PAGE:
How to make flexible working work for your businessby
There are numerous studies to suggest that flexible workers are more productive and engaged. However, many businesses are still unsure about the impact of new legislation allowing all employees to request the right to work flexibly.
Many companies already recognise flexible working as a powerful business tool – particularly when it’s not just managed as an accommodation to women with families for example, but when its power and impact is harnessed wherever it makes good, solid business sense.
Others are concerned about how to manage requests as they don’t know what criteria to apply to their decisions, or how to measure the impact. Regardless of how much a business embraces flexible working now, the legislation is ultimately a good thing, as it simplifies a policy that previously lacked clarity for employers and employees alike.
On 30 June, the government extended the right to request flexible working to all employees rather than just those with parental responsibility for children aged under 18. Employers have a statutory duty to consider all requests, but importantly there is flexibility to refuse them if there is proof it will negatively impact the business.
So what does this mean for businesses? Below are a series of tips on how to manage new requests for flexible working and make it work for your business:
Trial with select individuals or groups
If the new legislation prompts a handful of new requests, give it a try over a fixed period with an individual or select group. Monitor the results; consider feedback regularly from colleagues and clients on progress, and have one-to-ones with those working flexibly to monitor their engagement and performance. Also, be prepared to fine tune it. As with most new processes, ongoing refinement is key. If the trial period works, you have the metrics and learnings that can be applied if you decide to roll out the policy more widely across the business.
Set business goals
A common misconception around flexible working is that it primarily benefits the employee. This isn’t the case if you set clear and measurable business goals and outline clearly what is expected of an individual when working flexibly. For example, could you get them to deliver a special project that they will work on from home to achieve better focus? Can working flexibly or from home be used to channel their creativity which might be impaired by much of the day-to-day activity they are immersed in when in the office?
Consider and clearly convey what your expectations are on timing, quality etc and make it clear you expect them to ‘check in’. By agreeing this up front, it helps to prevent personal attitudes or unconscious bias from hampering a flexible working policy, or stifling the untapped potential of an individual who could perform to a far higher standard with greater control of their work life.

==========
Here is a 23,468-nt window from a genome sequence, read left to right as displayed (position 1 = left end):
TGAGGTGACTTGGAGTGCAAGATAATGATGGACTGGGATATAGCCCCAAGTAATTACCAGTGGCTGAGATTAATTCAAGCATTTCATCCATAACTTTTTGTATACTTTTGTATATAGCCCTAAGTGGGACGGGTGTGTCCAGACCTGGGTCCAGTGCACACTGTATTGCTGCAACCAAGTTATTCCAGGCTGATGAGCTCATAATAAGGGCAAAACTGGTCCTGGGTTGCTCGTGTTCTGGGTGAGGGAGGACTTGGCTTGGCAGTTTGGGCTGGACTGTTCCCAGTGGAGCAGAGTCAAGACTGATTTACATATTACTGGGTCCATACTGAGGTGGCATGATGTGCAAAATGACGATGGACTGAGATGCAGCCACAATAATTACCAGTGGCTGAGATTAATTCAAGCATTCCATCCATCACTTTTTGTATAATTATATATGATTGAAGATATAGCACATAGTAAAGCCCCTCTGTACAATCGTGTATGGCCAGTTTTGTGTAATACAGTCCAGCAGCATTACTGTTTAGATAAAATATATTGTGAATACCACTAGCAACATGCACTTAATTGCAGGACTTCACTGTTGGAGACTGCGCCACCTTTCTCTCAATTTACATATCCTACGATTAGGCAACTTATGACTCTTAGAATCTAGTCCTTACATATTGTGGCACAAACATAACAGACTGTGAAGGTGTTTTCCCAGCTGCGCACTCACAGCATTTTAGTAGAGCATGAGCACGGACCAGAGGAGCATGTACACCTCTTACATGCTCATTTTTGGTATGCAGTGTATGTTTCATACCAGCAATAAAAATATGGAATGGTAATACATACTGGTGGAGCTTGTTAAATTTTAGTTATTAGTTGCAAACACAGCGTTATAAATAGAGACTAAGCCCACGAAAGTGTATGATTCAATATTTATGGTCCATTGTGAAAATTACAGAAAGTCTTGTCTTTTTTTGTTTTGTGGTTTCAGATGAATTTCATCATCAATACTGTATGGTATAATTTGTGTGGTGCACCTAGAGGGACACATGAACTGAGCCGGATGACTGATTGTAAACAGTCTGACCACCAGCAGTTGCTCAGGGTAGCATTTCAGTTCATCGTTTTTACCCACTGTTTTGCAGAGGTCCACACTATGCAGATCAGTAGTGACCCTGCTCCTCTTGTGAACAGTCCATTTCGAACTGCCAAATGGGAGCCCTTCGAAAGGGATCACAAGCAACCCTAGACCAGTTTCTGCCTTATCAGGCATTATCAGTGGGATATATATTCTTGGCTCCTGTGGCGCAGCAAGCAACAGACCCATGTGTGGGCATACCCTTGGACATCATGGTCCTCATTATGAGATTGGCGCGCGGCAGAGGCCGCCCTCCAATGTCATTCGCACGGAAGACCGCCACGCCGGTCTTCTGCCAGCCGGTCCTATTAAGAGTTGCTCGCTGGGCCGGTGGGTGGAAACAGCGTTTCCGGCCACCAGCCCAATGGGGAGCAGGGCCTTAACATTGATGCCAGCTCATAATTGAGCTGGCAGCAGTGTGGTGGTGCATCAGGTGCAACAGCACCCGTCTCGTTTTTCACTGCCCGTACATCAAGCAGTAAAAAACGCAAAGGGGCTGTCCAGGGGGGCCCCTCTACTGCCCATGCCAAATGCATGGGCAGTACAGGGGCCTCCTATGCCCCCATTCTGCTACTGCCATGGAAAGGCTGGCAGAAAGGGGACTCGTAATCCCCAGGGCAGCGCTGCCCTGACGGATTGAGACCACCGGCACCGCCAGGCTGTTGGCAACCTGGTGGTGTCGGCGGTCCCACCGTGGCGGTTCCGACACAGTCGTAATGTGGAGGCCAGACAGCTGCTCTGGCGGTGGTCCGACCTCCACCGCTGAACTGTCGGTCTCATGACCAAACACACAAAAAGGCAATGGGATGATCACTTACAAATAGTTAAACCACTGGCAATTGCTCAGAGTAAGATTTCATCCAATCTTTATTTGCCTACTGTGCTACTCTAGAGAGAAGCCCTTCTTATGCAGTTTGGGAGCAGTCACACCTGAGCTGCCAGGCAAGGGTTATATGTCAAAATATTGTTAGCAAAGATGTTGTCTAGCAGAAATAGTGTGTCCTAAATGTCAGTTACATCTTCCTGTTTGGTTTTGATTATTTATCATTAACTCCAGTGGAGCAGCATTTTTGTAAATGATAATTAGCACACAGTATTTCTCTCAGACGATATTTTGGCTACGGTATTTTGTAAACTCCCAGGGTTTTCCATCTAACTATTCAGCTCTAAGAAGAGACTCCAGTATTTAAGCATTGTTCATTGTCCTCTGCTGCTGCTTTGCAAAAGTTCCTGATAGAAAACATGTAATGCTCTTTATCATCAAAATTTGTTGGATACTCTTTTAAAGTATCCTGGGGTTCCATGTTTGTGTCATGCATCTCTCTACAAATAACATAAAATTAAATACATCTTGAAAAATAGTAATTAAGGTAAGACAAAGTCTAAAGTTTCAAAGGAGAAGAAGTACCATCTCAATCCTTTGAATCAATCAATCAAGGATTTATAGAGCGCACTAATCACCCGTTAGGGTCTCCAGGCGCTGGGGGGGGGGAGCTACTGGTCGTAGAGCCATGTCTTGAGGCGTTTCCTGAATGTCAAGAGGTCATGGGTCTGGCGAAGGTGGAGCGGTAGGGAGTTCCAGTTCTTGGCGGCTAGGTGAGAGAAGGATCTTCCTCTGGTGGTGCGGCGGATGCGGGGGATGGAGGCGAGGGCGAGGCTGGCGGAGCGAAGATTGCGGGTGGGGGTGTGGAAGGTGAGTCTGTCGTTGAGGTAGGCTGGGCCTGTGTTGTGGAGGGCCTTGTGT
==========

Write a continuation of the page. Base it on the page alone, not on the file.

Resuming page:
Forget about presenteeism
Work is an activity – and there’s no reason why it should be linked to a specific place.Our work/home lives are now more fluid than ever. And our careers are a marathon not a sprint – we’re all in it for the long haul so it’s important that work works for us. For younger generations, 24/7 connectivity means they don’t necessarily perform at their best when restricted to doing so within certain time constraints in fixed locations. Remember that everyone is different and they need to find the best style of work to suit them in order to feel in control of their own career. This control is empowering and in itself prompts a greater level of productivity and engagement.
Of course you do still need flexible workers to be in the office sometimes, so make sure they use the time effectively for collaborative activities; harnessing the power of the wider team when they are all in one place. This also helps flexible workers feel connected and engaged with their colleagues.
For a flexible working policy to work, regardless of how widely it is rolled out, your managers and team leaders need to be able to monitor its effectiveness and have adult conversations about what works for the business AND the individual in question. It’s not a case of them having conversations around whether someone is ‘sufficiently deserving’, as the decision should be firmly focused on the business case rather than the personal circumstances or reasons for the request.
Managers also need to be able to make changes if it isn’t working and ensure these changes are communicated across the business. You must ensure managers are well resourced and have a thorough understanding of the policy – you may need to consider extra training to support them.